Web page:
It’s no secret that homosexual relationships with women have been more accepted than male homosexual relationships, and have always been hyper-sexualised in the media. You’d think this show, with its heavy beratement of rape culture, would avoid things like this. It doesn’t. Courtney is revealed to be a gay character, which is fine, but in the scene where she and Hannah kiss it’s portrayed a lot more raunchily than most other scenes of this nature throughout the show. As well as that, there’s no clarity given on Hannah’s sexuality. Hannah kisses Courtney and then proceeds to be involved with men as she was. This gives the impression it’s just for the shock value, which in my opinion is degrading and discrediting to bisexual and lesbian women.
11) Hannah doesn’t help Jess when she’s being RAPED
According to Hannah, she was “too shocked to move”. Excuse me, what? Being raped is one of the most devaluing, soul-crushing things someone can experience. Hannah sees someone, who bear in mind used to be her best friend, being violated, and does absolutely nothing to help her. She simply hides in a corner and waits for it to be over. When I watched this scene, I was flooded with anger. To me personally, it almost felt like the message they were trying to send is that rape should be normalised. Especially when they had Justin lie to Jessica about it later in the series.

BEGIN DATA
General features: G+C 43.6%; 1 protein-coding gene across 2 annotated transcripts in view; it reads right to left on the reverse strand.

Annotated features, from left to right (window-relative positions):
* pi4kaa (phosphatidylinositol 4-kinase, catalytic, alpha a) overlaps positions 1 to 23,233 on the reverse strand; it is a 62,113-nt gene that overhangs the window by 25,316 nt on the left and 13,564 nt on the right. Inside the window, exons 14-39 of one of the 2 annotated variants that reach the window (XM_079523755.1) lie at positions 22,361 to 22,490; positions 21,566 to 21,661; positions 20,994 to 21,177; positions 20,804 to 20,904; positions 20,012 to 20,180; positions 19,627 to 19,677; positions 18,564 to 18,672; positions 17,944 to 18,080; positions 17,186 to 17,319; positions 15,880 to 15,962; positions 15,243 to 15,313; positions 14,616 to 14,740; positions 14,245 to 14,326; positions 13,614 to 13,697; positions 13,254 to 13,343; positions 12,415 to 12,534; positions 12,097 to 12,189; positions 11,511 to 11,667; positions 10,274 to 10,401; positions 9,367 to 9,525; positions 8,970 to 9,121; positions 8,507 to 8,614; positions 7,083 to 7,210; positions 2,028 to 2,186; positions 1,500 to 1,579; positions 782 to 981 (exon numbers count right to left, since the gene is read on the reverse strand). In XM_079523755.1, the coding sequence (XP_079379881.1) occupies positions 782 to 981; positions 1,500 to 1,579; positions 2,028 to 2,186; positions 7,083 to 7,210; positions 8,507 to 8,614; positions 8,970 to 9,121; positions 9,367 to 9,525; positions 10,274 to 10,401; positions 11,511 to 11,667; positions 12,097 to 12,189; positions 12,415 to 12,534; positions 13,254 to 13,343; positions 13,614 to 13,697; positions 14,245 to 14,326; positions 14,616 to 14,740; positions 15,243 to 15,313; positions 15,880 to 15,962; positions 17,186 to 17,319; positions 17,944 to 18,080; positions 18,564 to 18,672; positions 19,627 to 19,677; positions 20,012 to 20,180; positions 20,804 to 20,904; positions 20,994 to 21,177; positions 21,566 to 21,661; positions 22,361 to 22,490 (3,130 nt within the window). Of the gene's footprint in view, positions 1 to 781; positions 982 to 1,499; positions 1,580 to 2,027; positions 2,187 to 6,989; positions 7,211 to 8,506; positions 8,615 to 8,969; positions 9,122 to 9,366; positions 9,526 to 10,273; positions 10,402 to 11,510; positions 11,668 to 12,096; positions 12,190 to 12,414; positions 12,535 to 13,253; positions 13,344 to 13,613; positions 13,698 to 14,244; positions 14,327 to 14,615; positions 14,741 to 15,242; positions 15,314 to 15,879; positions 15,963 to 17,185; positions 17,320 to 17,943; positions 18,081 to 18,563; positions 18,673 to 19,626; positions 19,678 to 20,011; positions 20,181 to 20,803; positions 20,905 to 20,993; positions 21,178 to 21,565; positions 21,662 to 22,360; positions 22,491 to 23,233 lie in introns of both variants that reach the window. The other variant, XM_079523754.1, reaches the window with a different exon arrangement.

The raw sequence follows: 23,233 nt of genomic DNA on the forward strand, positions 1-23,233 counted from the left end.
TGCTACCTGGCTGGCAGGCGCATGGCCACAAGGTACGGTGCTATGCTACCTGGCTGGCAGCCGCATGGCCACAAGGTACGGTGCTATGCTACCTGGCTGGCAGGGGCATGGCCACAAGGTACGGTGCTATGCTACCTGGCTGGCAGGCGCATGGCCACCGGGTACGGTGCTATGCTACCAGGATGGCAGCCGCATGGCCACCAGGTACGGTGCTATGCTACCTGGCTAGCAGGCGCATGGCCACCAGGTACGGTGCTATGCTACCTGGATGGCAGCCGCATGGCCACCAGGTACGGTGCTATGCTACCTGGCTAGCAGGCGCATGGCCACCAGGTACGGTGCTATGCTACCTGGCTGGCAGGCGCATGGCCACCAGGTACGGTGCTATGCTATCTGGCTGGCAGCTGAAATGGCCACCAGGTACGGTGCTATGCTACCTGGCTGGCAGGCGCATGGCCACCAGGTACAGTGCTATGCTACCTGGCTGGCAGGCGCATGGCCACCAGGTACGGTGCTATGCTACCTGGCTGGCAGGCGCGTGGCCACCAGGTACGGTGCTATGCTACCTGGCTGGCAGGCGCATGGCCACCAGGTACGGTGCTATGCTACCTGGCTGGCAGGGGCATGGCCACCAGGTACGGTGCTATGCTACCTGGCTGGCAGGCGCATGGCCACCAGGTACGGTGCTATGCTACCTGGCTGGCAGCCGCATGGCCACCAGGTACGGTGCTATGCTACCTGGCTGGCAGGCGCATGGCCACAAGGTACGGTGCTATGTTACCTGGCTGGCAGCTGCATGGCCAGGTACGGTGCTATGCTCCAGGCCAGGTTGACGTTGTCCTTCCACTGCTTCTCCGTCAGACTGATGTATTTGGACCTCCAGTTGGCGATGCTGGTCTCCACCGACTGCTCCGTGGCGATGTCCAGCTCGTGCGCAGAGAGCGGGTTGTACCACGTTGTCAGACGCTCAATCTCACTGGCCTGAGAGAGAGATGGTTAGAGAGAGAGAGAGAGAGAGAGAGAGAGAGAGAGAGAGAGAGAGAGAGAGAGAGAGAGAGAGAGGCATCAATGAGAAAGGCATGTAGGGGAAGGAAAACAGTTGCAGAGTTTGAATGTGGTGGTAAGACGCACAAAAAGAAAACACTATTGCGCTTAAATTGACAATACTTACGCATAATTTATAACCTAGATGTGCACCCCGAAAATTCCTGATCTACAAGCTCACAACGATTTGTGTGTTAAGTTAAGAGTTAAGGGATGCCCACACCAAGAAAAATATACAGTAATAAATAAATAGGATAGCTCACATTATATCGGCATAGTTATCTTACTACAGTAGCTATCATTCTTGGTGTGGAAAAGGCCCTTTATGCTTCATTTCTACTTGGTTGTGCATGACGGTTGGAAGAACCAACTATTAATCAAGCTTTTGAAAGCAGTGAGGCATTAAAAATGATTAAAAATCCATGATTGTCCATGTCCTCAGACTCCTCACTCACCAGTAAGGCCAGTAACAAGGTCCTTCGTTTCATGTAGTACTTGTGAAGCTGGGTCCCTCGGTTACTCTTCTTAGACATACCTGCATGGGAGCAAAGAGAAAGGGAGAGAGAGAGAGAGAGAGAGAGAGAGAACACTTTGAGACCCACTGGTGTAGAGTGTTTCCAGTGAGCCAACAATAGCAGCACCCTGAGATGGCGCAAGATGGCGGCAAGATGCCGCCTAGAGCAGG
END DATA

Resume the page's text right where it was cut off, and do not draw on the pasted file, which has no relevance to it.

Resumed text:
12) Going so far as to actually show the suicide
Yes, the show actually shows the suicide. I don’t mean in the disrespectful way you might expect, all slow-motion and off-set with an indie ballad playing in the background. But as hard as it may be to believe, the way it’s done isn’t by any means better. The lack of music, cold ambiance and lack of build-up to Hannah slitting her wrists leave it feeling like an uncomfortable how-to guide to killing yourself. And it’s unnerving as hell.
13) The producers are f*cking disgusting
“Why?” You might be asking. Well the answer is pretty straightforward. The producers of this show met with countless specialists in the field of mental health, from suicide prevention organisations to therapists. This was supposedly to find out how to go about producing the show in a manner that wasn’t harmful and would be beneficial to those going through such problems. Except, that’s not what happened. After discussing these things, they immediately went and did everything they were told not to do. Frankly, this is pretty upsetting and disturbing. Potentially harming so many people just for a TV series that had some shock value to it. As strong a word as this may be, I find it pretty inhumane.